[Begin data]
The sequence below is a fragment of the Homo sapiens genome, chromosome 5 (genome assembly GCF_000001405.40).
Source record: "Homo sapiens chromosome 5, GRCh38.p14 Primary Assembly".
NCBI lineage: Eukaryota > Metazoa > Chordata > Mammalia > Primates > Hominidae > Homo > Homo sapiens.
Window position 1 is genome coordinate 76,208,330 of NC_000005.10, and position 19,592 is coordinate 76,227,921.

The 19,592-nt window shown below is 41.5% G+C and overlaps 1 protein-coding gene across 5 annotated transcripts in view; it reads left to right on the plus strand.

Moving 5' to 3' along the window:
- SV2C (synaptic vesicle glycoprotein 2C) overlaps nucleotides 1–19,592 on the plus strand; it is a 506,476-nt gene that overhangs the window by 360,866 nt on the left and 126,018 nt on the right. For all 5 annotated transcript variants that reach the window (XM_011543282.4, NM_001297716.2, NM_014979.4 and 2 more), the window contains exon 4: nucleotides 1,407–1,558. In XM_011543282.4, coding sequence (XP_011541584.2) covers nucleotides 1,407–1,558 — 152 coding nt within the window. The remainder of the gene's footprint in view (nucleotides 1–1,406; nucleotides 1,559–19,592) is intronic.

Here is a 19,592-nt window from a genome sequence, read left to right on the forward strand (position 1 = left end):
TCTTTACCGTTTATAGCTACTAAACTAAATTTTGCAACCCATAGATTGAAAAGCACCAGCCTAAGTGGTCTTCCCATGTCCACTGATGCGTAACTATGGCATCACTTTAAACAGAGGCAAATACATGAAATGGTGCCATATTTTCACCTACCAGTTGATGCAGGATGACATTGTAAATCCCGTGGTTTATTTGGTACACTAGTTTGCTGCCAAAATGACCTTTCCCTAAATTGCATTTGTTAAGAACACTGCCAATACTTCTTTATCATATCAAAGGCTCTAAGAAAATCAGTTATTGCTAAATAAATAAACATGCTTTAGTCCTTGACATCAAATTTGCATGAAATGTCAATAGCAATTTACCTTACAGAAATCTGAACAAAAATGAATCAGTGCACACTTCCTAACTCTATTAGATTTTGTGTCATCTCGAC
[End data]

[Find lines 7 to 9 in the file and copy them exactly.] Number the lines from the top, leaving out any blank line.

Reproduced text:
- SV2C (synaptic vesicle glycoprotein 2C) overlaps nucleotides 1–19,592 on the plus strand; it is a 506,476-nt gene that overhangs the window by 360,866 nt on the left and 126,018 nt on the right. For all 5 annotated transcript variants that reach the window (XM_011543282.4, NM_001297716.2, NM_014979.4 and 2 more), the window contains exon 4: nucleotides 1,407–1,558. In XM_011543282.4, coding sequence (XP_011541584.2) covers nucleotides 1,407–1,558 — 152 coding nt within the window. The remainder of the gene's footprint in view (nucleotides 1–1,406; nucleotides 1,559–19,592) is intronic.

Here is a 19,592-nt window from a genome sequence, read left to right on the forward strand (position 1 = left end):
TCTTTACCGTTTATAGCTACTAAACTAAATTTTGCAACCCATAGATTGAAAAGCACCAGCCTAAGTGGTCTTCCCATGTCCACTGATGCGTAACTATGGCATCACTTTAAACAGAGGCAAATACATGAAATGGTGCCATATTTTCACCTACCAGTTGATGCAGGATGACATTGTAAATCCCGTGGTTTATTTGGTACACTAGTTTGCTGCCAAAATGACCTTTCCCTAAATTGCATTTGTTAAGAACACTGCCAATACTTCTTTATCATATCAAAGGCTCTAAGAAAATCAGTTATTGCTAAATAAATAAACATGCTTTAGTCCTTGACATCAAATTTGCATGAAATGTCAATAGCAATTTACCTTACAGAAATCTGAACAAAAATGAATCAGTGCACACTTCCTAACTCTATTAGATTTTGTGTCATCTCGAC